Pointing out that both sides engage in the same tactics, and that, in this case, one set of tactics seems to be unrelated to a substantive policy outcome neither presuppose the truth of one side of the debate nor does it presuppose that one side of the debate isn't actually, ultimately, right.  In the same way, it is illogical to assume that because one side distorts the debate far more than the other side, the debate itself ought to turn out in any prescribed way.  When I write things like this, it drives some partisans absolutely crazy. They don't like where the I'm drawing the "truth" line, and instead of reading the judgments that I've made — the Right is appealing to anger and fear and is distorting the debate more — they focus on the link that I won't then make — the link that I have no expertise to make — the link that, if I were to make it, I would be guilty of an offense against democracy — the link between what IS and what OUGHT to be.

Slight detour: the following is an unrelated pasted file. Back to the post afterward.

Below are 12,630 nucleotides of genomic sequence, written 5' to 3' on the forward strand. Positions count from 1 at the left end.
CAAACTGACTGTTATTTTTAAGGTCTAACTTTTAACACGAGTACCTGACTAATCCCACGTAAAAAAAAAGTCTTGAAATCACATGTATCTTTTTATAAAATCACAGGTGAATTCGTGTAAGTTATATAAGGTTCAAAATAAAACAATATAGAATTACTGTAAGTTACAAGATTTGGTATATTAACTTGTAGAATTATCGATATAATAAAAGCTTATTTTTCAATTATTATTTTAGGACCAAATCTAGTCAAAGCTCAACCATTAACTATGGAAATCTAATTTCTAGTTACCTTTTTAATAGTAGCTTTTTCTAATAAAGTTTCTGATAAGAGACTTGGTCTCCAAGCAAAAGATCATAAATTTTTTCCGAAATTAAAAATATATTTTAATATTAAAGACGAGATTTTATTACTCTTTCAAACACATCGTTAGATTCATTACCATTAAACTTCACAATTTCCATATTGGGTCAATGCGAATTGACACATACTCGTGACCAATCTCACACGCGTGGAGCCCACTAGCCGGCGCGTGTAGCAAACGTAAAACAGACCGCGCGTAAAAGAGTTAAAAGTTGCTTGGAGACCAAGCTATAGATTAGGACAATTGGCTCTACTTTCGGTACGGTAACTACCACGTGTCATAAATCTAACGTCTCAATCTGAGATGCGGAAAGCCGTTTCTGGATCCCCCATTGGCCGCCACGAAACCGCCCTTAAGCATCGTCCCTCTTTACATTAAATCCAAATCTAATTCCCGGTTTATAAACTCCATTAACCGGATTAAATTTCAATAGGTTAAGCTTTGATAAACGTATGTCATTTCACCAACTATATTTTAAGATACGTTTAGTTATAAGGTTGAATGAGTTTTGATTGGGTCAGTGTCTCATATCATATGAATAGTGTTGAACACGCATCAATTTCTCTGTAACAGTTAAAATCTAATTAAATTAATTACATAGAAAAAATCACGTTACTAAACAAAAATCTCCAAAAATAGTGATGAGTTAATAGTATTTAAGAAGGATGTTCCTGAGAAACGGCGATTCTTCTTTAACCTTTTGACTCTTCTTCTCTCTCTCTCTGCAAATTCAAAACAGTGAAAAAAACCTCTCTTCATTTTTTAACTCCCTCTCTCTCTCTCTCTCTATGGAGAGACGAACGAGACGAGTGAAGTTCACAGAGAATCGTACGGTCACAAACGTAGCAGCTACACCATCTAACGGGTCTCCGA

This is not actually that bad of a disclaimer (save for the confused "is-ought" business at the end.  Nonetheless, where this fellow's observations fall on rocky soil (I just heard that phrase the other day) is earlier in the piece.  He writes: